Features Partner Sites Information LinkXpress
Sign In
Advertise with Us
RANDOX LABORATORIES

Events

06 Jun 2016 - 09 Jun 2016
22 Jun 2016 - 24 Jun 2016
04 Jul 2016 - 06 Jul 2016

Suppressing HIV Infection with Soybean Compound

By BiotechDaily International staff writers
Posted on 14 Aug 2013
Print article
A compound found in soybeans may become an effective HIV treatment, which could eliminate the drug resistance problems faced by current therapies, according to new research.

Genistein, derived from soybeans and other plants, shows potential in suppressing the HIV infection, according to Dr. Yuntao Wu, an infectious diseases and the department of molecular and microbiology professor with the George Mason University (Fairfax, VA, USA)-based US National Center for Biodefense.

Nevertheless, that does not mean individuals should begin eating large amounts of soy products. “Although genistein is rich in several plants such as soybeans, it is still uncertain whether the amount of genistein we consume from eating soy is sufficient to inhibit HIV,” Dr. Wu said.

Genistein functions by blocking the communication from a cell’s surface sensors to its insides and is known as a tyrosine kinase inhibitor. These sensors, located on the cell’s surface, tell the cell about its environment and also communicate with other cells. HIV uses some of these surface sensors to trick the cell to send signals inside. These signals change cell structure so that the virus can get inside and spread infection.

However, genistein blocks the signal and stops HIV from finding a way inside the cell. It takes a different approach than the conventional antiretroviral drug used to suppress HIV. “Instead of directly acting on the virus, genistein interferes with the cellular processes that are necessary for the virus to infect cells,” Dr. Wu noted. “Thus, it makes the virus more difficult to become resistant to the drug. Our study is currently it its early stage. If clinically proven effective, genistein may be used as a complement treatment for HIV infection.”

Dr. Wu sees possibilities in this plant-based approach, which may address drug toxicity issues as well. Because genistein is plant-derived, it may be able to sidestep drug toxicity, a common byproduct of the daily and lifelong pharmaceutical regimen faced by patients with HIV to keep the disease at bay, according to Dr. Wu. Typically, patients take a combination of multiple drugs to inhibit the virus. The frequency can lead to drug toxicity. Furthermore, HIV mutates and becomes drug-resistant.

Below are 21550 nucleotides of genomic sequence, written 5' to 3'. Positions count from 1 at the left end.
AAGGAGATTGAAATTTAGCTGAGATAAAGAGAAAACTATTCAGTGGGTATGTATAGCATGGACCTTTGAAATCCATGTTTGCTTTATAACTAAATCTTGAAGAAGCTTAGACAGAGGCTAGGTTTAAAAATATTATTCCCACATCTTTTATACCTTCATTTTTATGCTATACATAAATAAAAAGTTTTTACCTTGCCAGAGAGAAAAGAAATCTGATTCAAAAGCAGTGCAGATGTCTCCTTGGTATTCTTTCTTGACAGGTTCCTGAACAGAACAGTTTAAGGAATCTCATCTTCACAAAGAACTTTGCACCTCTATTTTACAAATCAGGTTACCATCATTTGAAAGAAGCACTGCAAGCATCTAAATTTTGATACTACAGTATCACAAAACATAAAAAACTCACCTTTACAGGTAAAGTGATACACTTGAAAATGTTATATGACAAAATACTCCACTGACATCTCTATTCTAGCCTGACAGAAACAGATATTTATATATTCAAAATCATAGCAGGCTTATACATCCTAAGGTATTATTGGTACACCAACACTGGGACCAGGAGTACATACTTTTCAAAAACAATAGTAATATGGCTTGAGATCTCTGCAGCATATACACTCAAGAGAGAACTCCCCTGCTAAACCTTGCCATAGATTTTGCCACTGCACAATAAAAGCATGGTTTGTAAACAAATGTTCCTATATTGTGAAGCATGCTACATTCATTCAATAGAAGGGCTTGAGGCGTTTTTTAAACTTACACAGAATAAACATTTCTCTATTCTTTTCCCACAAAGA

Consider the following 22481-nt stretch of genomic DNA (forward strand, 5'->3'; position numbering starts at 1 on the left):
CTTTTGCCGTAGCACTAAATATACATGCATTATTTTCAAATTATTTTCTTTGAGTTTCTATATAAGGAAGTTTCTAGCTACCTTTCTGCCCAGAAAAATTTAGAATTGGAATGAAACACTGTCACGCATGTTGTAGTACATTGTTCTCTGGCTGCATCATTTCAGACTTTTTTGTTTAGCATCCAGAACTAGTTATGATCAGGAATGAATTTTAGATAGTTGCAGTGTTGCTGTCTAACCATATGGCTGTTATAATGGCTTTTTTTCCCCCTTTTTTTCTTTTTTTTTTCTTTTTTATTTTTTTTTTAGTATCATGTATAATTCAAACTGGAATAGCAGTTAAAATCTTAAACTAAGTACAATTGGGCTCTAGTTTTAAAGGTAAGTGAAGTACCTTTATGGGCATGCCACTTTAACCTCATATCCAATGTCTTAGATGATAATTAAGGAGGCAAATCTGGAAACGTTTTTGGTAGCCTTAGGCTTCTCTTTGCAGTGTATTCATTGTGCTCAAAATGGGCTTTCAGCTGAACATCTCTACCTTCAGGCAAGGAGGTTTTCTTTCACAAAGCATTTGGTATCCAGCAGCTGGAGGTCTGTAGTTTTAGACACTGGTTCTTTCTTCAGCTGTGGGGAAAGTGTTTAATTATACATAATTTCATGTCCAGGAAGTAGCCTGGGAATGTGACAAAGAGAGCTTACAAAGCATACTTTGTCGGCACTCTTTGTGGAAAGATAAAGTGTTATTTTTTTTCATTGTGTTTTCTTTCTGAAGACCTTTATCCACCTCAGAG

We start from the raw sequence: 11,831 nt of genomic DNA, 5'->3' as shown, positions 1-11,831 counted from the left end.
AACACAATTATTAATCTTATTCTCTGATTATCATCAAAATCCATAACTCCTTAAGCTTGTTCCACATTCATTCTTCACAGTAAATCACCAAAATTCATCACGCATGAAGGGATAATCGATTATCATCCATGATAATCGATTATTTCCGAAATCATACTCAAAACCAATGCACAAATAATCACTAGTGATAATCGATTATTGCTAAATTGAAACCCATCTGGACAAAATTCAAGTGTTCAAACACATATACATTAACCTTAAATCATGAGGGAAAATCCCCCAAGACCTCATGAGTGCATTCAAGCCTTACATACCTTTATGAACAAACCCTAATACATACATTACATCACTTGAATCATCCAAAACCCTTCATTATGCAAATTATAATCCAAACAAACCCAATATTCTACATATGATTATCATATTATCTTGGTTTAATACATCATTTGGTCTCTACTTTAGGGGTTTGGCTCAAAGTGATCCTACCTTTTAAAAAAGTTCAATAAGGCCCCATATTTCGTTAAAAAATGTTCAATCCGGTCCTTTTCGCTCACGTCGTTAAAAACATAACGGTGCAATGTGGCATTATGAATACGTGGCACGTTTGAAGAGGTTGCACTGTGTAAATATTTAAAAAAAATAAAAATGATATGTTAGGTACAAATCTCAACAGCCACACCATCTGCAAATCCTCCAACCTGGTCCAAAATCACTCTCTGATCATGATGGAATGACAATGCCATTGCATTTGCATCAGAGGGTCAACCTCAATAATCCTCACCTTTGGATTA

Dr. Wu and his team are now looking for ways to determine how much genistein is required to inhibit HIV. Because there is a possibility that plants may not have high enough levels, this agent would need to be refined and further developed.

Related Links:

George Mason University




Print article

Channels

Genomics/Proteomics

view channel
Image: A dark field photomicrograph showing the spirochete bacterium Borrelia burgdorferi, the pathogen responsible for causing Lyme disease (Photo courtesy of the CDC).

Statins May Help Block Transmission of Lyme Disease

A recent study found that treatment with cholesterol-lowering statins reduced the number of Borrelia burgdorferi bacteria in rodents, which helped to block transmission of Lyme disease. Lyme disease... Read more

Drug Discovery

view channel

Experimental Small-Molecule Anticancer Drug Blocks RAS-binding Domains

The experimental small-molecule anticancer drug rigosertib was shown to block tumor growth by acting as an RAS-mimetic and interacting with the RAS binding domains of RAF kinases, resulting in their inability to bind to RAS, which inhibited the RAS-RAF-MEK pathway. Oncogenic activation of RAS genes due to point mutations... Read more

Biochemistry

view channel
Image: A space-filling model of the anticonvulsant drug carbamazepine (Photo courtesy of Wikimedia Commons).

Wastewater May Contaminate Crops with Potentially Dangerous Pharmaceuticals

Reclaimed wastewater used to irrigate crops is contaminated with pharmaceutical residues that can be detected in the urine of those who consumed such produce. Investigators at the Hebrew University... Read more

Lab Technologies

view channel

Huge Modifiable Biomedical Database to Be Available on the Wikidata Site

Genome researchers are exploiting the power of the open Internet community Wikipedia database to create a comprehensive resource for geneticists, molecular biologists, and other interested life scientists. While efficiency in generating scientific data improves almost daily, applying meaningful relationships between... Read more

Business

view channel

European Biotech Agreement to Promote Antigen-Drug Conjugation Technology

Two European biotech companies have joined forces to exploit and commercialize an innovative, site-specific ADC (antigen-drug conjugate) conjugation technology. ProBioGen (Berlin, Germany), a company specializing in the development and manufacture of complex glycoproteins and Eucodis Bioscience (Vienna, Austria), a... Read more
Copyright © 2000-2016 Globetech Media. All rights reserved.